Monitoring cancer prognosis, diagnosis and treatment efficacy using metabolomics and lipidomics

Emily G. Armitage, Andrew D. Southam

Research output: Contribution to journalArticlepeer-review

54 Citations (Scopus)
130 Downloads (Pure)

Abstract

Introduction

Cellular metabolism is altered during cancer initiation and progression, which allows cancer cells to increase anabolic synthesis, avoid apoptosis and adapt to low nutrient and oxygen availability. The metabolic nature of cancer enables patient cancer status to be monitored by metabolomics and lipidomics. Additionally, monitoring metabolic status of patients or biological models can be used to greater understand the action of anticancer therapeutics.

Objectives

Discuss how metabolomics and lipidomics can be used to (i) identify metabolic biomarkers of cancer and (ii) understand the mechanism-of-action of anticancer therapies. Discuss considerations that can maximize the clinical value of metabolic cancer biomarkers including case–control, prognostic and longitudinal study designs.

Methods

A literature search of the current relevant primary research was performed.

Results

Metabolomics and lipidomics can identify metabolic signatures that associate with cancer diagnosis, prognosis and disease progression. Discriminatory metabolites were most commonly linked to lipid or energy metabolism. Case–control studies outnumbered prognostic and longitudinal approaches. Prognostic studies were able to correlate metabolic features with future cancer risk, whereas longitudinal studies were most effective for studying cancer progression. Metabolomics and lipidomics can help to understand the mechanism-of-action of anticancer therapeutics and mechanisms of drug resistance.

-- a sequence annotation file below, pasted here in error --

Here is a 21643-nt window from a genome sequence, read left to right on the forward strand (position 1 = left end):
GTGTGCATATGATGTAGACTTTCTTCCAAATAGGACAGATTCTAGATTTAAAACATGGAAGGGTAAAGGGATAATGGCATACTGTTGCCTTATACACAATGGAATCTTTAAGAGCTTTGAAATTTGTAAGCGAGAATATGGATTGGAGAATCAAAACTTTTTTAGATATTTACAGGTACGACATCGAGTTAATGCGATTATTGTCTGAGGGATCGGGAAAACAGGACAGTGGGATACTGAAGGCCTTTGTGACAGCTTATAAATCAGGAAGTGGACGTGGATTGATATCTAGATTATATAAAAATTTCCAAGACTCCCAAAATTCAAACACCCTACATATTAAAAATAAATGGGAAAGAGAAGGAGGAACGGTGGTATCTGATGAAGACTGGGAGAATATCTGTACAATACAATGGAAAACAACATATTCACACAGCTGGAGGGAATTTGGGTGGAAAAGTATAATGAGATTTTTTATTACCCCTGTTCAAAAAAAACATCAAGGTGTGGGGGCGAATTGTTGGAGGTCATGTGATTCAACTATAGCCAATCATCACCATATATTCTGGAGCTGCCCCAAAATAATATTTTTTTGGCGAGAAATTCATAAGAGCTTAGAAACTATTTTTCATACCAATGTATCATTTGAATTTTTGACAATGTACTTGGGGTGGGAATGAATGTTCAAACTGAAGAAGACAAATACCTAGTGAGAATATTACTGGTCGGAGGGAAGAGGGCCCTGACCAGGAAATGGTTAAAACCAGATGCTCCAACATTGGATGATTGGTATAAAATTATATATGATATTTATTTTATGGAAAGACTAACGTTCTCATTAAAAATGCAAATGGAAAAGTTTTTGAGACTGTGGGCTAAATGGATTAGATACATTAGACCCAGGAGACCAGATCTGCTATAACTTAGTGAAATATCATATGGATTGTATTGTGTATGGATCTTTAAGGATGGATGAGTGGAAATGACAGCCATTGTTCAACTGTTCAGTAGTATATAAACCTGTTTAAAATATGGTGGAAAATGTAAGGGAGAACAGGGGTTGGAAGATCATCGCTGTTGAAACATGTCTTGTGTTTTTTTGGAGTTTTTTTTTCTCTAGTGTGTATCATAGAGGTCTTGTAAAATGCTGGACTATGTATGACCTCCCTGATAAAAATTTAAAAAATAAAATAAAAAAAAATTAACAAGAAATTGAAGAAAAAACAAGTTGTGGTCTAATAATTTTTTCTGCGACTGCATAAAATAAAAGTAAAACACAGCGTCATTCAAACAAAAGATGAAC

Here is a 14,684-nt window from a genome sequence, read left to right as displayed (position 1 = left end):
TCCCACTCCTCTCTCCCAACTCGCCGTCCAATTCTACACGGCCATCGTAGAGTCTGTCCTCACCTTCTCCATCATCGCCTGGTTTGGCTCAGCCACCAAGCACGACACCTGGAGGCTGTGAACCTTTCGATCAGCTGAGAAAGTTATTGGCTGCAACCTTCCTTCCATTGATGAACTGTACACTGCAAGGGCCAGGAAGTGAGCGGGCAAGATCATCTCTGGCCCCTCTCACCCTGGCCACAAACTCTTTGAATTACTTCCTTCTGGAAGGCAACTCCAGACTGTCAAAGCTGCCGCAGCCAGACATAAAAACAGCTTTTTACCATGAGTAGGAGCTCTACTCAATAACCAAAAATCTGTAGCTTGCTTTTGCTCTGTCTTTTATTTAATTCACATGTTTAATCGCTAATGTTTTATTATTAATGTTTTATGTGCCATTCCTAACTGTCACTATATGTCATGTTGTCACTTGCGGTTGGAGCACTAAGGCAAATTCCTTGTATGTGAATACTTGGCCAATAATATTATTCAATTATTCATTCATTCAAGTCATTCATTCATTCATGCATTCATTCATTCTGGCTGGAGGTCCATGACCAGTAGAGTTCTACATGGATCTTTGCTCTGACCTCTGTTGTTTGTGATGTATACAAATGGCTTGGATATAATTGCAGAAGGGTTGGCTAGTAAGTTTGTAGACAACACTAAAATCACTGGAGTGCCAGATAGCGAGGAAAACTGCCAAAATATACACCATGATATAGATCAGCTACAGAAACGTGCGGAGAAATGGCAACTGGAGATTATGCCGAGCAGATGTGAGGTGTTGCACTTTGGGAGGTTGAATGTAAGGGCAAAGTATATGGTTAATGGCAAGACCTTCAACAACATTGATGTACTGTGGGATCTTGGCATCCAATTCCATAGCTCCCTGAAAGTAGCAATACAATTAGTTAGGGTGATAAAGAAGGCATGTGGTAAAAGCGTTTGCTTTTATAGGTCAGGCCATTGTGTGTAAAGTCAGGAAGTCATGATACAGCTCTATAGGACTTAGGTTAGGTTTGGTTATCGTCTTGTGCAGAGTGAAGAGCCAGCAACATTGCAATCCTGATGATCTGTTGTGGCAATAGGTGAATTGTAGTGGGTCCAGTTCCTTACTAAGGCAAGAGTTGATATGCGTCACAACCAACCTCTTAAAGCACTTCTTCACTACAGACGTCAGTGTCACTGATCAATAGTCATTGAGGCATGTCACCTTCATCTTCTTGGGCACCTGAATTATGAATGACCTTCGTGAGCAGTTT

Conclusion

Metabolomics and lipidomics can be used to identify biomarkers associated with cancer and to better understand anticancer therapies.
Original languageEnglish
JournalMetabolomics
Volume12
Issue number9
Early online date16 Aug 2016
DOIs
Publication statusPublished - 1 Sep 2016

Fingerprint

Dive into the research topics of 'Monitoring cancer prognosis, diagnosis and treatment efficacy using metabolomics and lipidomics'. Together they form a unique fingerprint.

Cite this